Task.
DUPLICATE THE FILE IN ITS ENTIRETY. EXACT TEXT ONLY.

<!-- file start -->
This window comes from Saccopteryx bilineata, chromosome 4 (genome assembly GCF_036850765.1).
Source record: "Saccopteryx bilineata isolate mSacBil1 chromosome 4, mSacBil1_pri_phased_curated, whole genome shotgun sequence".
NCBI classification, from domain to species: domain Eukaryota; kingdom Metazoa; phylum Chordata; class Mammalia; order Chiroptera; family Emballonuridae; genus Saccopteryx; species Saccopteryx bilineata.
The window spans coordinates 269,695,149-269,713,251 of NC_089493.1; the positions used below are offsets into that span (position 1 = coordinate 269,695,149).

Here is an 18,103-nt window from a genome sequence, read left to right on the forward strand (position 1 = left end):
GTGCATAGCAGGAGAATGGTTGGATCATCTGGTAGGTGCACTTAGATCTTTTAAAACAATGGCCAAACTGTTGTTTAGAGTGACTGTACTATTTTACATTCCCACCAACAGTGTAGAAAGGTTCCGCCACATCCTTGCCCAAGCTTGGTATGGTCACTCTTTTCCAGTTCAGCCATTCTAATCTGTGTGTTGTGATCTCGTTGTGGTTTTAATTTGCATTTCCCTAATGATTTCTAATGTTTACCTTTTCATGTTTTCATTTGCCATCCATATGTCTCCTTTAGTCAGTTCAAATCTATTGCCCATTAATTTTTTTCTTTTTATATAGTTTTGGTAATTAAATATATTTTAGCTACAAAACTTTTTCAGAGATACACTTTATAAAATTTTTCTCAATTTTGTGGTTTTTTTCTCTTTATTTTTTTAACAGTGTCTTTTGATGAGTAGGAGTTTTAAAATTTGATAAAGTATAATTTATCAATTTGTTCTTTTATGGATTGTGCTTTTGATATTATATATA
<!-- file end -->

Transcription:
This window comes from Saccopteryx bilineata, chromosome 4 (genome assembly GCF_036850765.1).
Source record: "Saccopteryx bilineata isolate mSacBil1 chromosome 4, mSacBil1_pri_phased_curated, whole genome shotgun sequence".
NCBI classification, from domain to species: domain Eukaryota; kingdom Metazoa; phylum Chordata; class Mammalia; order Chiroptera; family Emballonuridae; genus Saccopteryx; species Saccopteryx bilineata.
The window spans coordinates 269,695,149-269,713,251 of NC_089493.1; the positions used below are offsets into that span (position 1 = coordinate 269,695,149).

Here is an 18,103-nt window from a genome sequence, read left to right on the forward strand (position 1 = left end):
GTGCATAGCAGGAGAATGGTTGGATCATCTGGTAGGTGCACTTAGATCTTTTAAAACAATGGCCAAACTGTTGTTTAGAGTGACTGTACTATTTTACATTCCCACCAACAGTGTAGAAAGGTTCCGCCACATCCTTGCCCAAGCTTGGTATGGTCACTCTTTTCCAGTTCAGCCATTCTAATCTGTGTGTTGTGATCTCGTTGTGGTTTTAATTTGCATTTCCCTAATGATTTCTAATGTTTACCTTTTCATGTTTTCATTTGCCATCCATATGTCTCCTTTAGTCAGTTCAAATCTATTGCCCATTAATTTTTTTCTTTTTATATAGTTTTGGTAATTAAATATATTTTAGCTACAAAACTTTTTCAGAGATACACTTTATAAAATTTTTCTCAATTTTGTGGTTTTTTTCTCTTTATTTTTTTAACAGTGTCTTTTGATGAGTAGGAGTTTTAAAATTTGATAAAGTATAATTTATCAATTTGTTCTTTTATGGATTGTGCTTTTGATATTATATATA